Background - The modes of transmission of genital human papillomavirus (HPV) infection in children are controversial. Studies have varied in reporting suspicion of sexual abuse in children with condylomata acuminata from zero to 90.9%. Possible modes of transmission include sexual, from mother to infant in utero, passage through an infected birth canal, infection of a nongenital type virus to the genital area, and nonsexual acquisition from a fomite. Methods - Seven children, ranging in age from 2 to 12 years, who had genital HPV infections were assessed for sexual abuse. An interview with each child was conducted and an examination with a colposcope of the external genitalia was performed. A shave biopsy of a representative genital lesion was obtained. The tissue was sent for HPV typing. Results - Six of the children had perianal warts; the seventh had a labial lesion. Five of the children (71%) had been sexually abused as determined by the history, physical examination, or an investigation by Child Protective Services. Five had HPV type 6 or 11, one had HPV type 16 or 18, and one had a novel HPV type. Conclusions - Genital types of HPV (6 or 11, 16 or 18, and others) should alert the family physician to proceed with a careful assessment for sexual abuse. This study supports the findings of other reports that genital HPV infection can be the result of sexual abuse and points out the usefulness of HPV typing.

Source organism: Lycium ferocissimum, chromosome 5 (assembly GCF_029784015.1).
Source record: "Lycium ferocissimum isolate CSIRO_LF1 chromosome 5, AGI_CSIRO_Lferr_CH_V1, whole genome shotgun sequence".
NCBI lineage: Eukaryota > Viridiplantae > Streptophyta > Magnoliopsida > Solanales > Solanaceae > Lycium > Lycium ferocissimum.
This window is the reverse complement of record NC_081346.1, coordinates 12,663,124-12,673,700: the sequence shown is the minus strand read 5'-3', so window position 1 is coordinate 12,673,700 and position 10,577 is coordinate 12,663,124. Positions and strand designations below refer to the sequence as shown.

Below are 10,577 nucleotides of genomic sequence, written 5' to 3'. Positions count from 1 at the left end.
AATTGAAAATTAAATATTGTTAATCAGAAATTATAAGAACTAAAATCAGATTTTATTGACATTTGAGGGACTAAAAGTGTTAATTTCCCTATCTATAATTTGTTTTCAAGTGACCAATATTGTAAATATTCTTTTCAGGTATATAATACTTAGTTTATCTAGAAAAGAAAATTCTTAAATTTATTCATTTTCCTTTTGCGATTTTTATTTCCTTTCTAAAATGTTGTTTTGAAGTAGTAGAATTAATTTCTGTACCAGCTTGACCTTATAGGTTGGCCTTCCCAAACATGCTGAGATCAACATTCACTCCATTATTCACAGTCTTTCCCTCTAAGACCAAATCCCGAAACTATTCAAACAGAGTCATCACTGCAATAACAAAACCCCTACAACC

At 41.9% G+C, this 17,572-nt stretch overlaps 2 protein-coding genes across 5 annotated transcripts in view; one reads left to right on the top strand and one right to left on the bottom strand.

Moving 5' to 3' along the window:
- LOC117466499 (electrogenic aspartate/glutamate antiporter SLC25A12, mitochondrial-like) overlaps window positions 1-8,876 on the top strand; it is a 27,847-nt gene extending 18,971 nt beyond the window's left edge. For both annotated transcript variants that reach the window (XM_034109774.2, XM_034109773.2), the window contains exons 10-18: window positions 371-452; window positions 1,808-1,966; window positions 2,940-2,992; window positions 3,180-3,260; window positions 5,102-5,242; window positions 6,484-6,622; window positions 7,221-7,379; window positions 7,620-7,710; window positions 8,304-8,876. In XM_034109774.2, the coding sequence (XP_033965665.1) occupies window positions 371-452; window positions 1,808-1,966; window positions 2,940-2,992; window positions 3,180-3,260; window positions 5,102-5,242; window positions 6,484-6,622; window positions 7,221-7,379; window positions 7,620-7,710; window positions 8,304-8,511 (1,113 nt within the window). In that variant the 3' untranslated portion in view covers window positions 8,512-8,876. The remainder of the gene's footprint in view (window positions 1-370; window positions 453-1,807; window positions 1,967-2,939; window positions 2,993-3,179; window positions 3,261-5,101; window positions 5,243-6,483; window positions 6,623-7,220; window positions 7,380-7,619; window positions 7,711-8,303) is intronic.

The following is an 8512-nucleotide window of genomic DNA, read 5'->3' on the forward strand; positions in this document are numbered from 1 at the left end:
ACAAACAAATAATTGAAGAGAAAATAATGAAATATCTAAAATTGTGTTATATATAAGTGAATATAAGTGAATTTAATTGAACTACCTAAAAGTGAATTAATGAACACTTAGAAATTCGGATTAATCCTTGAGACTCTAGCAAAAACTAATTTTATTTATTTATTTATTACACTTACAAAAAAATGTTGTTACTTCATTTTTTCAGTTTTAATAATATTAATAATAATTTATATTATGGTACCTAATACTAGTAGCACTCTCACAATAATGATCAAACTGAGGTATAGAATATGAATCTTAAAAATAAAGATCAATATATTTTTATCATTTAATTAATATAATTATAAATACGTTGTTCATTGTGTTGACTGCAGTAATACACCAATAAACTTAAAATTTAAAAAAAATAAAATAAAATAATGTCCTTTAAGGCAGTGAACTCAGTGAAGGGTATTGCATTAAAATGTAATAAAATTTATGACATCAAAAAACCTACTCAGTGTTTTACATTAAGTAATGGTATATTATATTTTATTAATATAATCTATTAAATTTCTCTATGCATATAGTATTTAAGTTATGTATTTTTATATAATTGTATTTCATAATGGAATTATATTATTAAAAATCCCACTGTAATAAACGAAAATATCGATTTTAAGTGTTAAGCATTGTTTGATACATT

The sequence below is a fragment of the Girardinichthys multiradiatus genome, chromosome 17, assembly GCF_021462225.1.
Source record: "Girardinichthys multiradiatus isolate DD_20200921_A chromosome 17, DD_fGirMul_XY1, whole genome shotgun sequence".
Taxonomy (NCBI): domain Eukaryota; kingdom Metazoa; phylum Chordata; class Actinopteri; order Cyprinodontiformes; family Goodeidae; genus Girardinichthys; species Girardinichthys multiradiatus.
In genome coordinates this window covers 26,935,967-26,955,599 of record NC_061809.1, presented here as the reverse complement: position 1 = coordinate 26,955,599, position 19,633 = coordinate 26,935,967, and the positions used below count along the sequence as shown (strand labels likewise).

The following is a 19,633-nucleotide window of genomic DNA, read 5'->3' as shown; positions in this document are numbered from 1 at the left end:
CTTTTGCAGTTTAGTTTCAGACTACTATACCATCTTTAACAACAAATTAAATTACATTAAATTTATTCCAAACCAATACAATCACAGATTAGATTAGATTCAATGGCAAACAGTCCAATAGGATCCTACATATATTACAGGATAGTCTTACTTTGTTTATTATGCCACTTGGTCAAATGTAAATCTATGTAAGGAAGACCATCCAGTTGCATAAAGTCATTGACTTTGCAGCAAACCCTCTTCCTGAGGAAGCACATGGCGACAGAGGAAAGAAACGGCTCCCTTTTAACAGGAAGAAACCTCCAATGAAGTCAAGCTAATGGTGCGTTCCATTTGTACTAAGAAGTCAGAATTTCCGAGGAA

|Original language||English (US)|
|Number of pages||5|
|Journal||Journal of Family Practice|
|State||Published - Jan 1 1992|
ASJC Scopus subject areas
- Family Practice